The new year brings more challenges than ever to our environment. Fires, floods, development of pristine natural areas, species loss, pollinator decline – on and on it goes. Sometimes it can feel a bit paralyzing as we ask ourselves – “what can we do, how can we really make a difference?”
The answer is this – we can do a lot in our managed landscapes to improve the environment around us. It’s not mysterious and it’s not even that difficult – we simply have to landscape a little bit differently, incorporating the needs of the other species around us. We need to start connecting the ecological dots.
The Monarch butterfly is just one example of the power of connecting ecological dots. Ten years ago, if you asked an average homeowner “what does a Monarch caterpillar eat,” you would have been rewarded with a blank stare. Now, after significant media coverage about Monarch decline, many Americans understand that Monarch caterpillars eat milkweeds. Unfortunately, it often stops there – few people can name the host plants for other butterfly species, nor do they focus on planting those other species. But, milkweeds are “hot” and are being planted from coast to coast.
Last winter, the Monarch population that overwinters in Mexico took a big hit. Devastating winter storms killed millions of Monarchs – diminishing that population by an estimated 27 percent. Beyond scientific journals, even USA Today reported on the story. It seemed that 2017 would be a poor year for sighting Monarchs in our landscapes.
How odd then that so many of us on the East Coast saw a bumper crop of Monarchs over the summer and fall. More Monarchs than many of us had seen in a decade. What happened? It’s speculation at best, but the feverish planting of milkweeds may be playing a role in these happy observations – plant it and they will come. A greater awareness of the impact of pesticides, and a decrease in using them, may also be helping.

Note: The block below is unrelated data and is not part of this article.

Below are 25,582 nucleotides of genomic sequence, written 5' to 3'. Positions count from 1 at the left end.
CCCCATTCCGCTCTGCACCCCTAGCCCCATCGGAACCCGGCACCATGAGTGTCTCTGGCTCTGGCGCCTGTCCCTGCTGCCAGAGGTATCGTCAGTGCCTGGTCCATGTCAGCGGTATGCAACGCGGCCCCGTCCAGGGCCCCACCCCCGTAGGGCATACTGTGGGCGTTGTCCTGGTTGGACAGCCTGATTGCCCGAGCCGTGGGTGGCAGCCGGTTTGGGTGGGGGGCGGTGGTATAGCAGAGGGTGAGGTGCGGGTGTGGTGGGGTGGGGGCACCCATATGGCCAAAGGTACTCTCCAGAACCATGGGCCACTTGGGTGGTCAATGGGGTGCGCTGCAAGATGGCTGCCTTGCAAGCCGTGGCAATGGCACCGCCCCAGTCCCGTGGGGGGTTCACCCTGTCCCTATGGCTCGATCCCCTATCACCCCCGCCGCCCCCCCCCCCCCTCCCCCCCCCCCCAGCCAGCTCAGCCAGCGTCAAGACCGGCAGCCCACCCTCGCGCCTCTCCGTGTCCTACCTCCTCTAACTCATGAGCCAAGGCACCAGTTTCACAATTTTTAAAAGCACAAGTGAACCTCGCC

Protecting overwintering habitat in Mexico and parts of California are absolutely critical to saving Monarchs. Limiting pesticide and herbicide use in agricultural fields in the Midwest is also essential for migrating Monarchs. Support those efforts, make financial contributions to those causes, but also take action in the landscapes around you.
From urban gardens and suburban yards, agricultural fields and corporate parks to schools and places of worship – let’s start landscaping not just for Monarchs, but for the other species. A resolution for the new year – let’s start connecting the ecological dots…
For more information Monarchs, check out this EcoBeneficial interview with Dr. Karen Oberhauser of the Monarch Lab.
Happy new year from Kim Eierman at EcoBeneficial!
Photo: Monarch on Butterfly Milkweed
Photo credit: Heather Holm, author of Pollinators of Native Plants (interview) and Bees: An Identification and Native Plant Forage Guide (interview).